December 2018 - Challenge

<< November

You get an integer number as a challenge and your goal is to make it a square of an integer number.
To do that, you use two circles with four integers each.
You can change the number you got in steps. In each step we multiply it by the number in the bottom of one of two circles and rotate this circle clock-wise to its next number.

For example, if the two circles are [3,14,15,92] and [6,5,3,5] (the first number is initially at the bottom) then we can solve the input number 42 (i.e. make it a square) by multiplying as follows:

1st circle [3,14,15,92]    42*3=126
2nd circle [6,5,3,5]    126*6=756
2nd circle [5,3,5,6]    756*5=3,780
2nd circle [3,5,6,5]    3780*3=11,340
2nd circle [5,6,5,3]    11340*5=56,700
1st circle [14,15,92,3]    56700*14=793,800
2nd circle [6,5,3,5]    793800*6=4,762,800
1st circle [15,92,3,14]    4762800*15=71,442,000
2nd circle [5,3,5,6]    71442000*5=357,210,000
and getting a square (357,210,000 = 18,900**2).

BTW, There is a much simpler solution, can you find it?

Your challenge, this month, is to find two circles (with four numbers each) such that the same initial state will allow you to solve at least 2,187 different integers between 1 and 65,536.
To make the problem more interesting, you must not use "boring" circles. A circle is called boring if the set of solvable numbers using only this circle is closed under multiplication (i.e. if you can solve X and Y using only this circle, then you can also solve X*Y with it). In the example above, one of the circles (which?) is boring.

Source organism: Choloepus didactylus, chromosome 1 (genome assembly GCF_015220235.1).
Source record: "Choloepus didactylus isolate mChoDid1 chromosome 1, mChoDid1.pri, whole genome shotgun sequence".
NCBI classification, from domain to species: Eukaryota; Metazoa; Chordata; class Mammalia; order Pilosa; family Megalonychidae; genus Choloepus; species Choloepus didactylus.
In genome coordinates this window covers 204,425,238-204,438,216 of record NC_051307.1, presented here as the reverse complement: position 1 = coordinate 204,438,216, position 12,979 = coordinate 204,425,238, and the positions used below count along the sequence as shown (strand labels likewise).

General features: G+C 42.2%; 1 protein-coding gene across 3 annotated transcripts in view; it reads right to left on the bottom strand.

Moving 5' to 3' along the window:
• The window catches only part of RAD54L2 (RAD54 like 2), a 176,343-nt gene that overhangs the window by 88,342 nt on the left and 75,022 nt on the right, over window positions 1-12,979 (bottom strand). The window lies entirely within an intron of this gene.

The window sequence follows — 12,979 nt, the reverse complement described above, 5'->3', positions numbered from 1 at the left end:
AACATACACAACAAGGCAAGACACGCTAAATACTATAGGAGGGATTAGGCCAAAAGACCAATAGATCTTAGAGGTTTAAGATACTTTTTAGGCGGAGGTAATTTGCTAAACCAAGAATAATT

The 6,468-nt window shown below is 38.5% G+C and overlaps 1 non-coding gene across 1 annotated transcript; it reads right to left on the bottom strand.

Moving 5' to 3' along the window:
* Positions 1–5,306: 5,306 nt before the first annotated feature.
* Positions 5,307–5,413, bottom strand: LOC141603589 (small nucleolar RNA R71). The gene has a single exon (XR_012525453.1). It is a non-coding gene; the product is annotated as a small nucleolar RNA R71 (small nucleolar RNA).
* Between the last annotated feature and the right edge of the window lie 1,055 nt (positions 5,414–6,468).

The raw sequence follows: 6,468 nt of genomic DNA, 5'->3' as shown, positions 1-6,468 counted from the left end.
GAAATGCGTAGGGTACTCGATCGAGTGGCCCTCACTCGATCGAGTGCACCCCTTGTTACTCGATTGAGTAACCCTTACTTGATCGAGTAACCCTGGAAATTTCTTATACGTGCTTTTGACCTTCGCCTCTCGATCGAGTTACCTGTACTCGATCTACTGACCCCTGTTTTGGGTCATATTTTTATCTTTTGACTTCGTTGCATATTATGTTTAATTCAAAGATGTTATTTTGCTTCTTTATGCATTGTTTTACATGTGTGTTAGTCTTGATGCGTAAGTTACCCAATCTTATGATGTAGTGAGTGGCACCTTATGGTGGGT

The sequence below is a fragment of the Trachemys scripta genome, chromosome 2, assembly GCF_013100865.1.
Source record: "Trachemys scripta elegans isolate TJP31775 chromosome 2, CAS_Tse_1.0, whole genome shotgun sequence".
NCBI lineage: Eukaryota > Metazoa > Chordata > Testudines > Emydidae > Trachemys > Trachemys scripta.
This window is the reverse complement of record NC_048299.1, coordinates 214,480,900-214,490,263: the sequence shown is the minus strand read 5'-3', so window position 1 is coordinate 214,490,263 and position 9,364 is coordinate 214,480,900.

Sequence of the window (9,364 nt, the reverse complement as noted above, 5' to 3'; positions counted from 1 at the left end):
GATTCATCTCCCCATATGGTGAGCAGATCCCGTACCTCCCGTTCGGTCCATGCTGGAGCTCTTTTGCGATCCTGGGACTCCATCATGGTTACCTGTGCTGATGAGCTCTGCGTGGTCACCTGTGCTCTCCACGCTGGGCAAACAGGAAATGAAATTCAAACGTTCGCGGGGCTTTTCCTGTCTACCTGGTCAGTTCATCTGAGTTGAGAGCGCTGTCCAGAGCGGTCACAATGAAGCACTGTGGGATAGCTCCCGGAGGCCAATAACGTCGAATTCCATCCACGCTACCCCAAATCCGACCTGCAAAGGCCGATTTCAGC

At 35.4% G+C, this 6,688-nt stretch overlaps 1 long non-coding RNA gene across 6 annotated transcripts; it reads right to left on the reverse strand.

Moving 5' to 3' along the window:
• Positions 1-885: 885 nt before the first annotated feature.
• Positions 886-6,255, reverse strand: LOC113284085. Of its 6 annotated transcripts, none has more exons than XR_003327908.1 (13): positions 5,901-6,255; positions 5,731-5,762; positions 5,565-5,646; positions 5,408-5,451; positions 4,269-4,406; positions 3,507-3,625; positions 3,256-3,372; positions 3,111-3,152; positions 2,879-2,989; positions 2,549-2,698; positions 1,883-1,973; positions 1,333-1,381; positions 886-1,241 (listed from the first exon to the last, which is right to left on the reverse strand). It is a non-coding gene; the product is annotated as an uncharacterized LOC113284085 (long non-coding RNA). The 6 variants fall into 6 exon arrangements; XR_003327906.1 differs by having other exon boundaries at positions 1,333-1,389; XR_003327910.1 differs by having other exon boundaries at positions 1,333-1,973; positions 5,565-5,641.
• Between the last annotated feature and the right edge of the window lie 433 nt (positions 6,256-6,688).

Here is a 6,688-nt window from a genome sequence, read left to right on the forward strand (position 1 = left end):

Update 3/12: a bonus '*' for two non-boring cycles that create a combined boring solution.

We will post the names of those who submit a correct, original solution! If you don't want your name posted then please include such a statement in your submission!

We invite visitors to our website to submit an elegant solution. Send your submission to the

If you have any problems you think we might enjoy, please send them in. All replies should be sent to:

Challenge: 28/11/2018 @ 12:00 PM EST
Solution: 02/01/2019 @ 12:00 PM EST
List Updated: 10/12/2018 @ 12:00 PM EST

People who answered correctly:

*Alper Halbutogullari (28/11/18 03:46 PM IDT)
Bert Dobbelaere (28/11/18 11:55 PM IDT)
*Arthur Vause (29/11/18 12:53 PM IDT)
*Eden Saig (29/11/18 11:35 PM IDT)
Dominik Reichl (30/11/18 12:35 AM IDT)
*Deane Stewart (30/11/18 05:48 AM IDT)
*Deron Stewart (30/11/18 05:47 PM IDT)
Lorenz Reichel (30/11/18 11:08 PM IDT)
JJ Rabeyrin (01/12/18 12:01 AM IDT)
George Lasry (01/12/18 06:04 AM IDT)
Hugo Pfoertner (02/12/18 03:39 PM IDT)
*Justin Fletcher (03/12/18 02:59 AM IDT)
Harald Bögeholz (03/12/18 09:44 PM IDT)
*Graham Hemsley (04/12/18 03:16 PM IDT)
*David Greer (05/12/18 02:37 AM IDT)
*Thomas Egense (05/12/18 10:26 AM IDT)
*Serino Dario (05/12/18 12:38 PM IDT)
*Fabio Filatrella (05/12/18 05:40 PM IDT)
*Robert Lang (05/12/18 06:22 PM IDT)
*Motty Porat (05/12/18 11:57 PM IDT)
Jingran Lin (06/12/18 11:08 PM IDT)
Almog Yair & NIr Yanowsky (07/12/18 02:19 AM IDT)
*Haye Chan (08/12/18 10:23 AM IDT)
*Dieter Dobbelaere (08/12/18 10:48 PM IDT)
*Armin Krauß (09/12/18 12:18 AM IDT)
*Florian Fischer (09/12/18 02:57 PM IDT)
Peter Gerritson (09/12/18 06:57 PM IDT)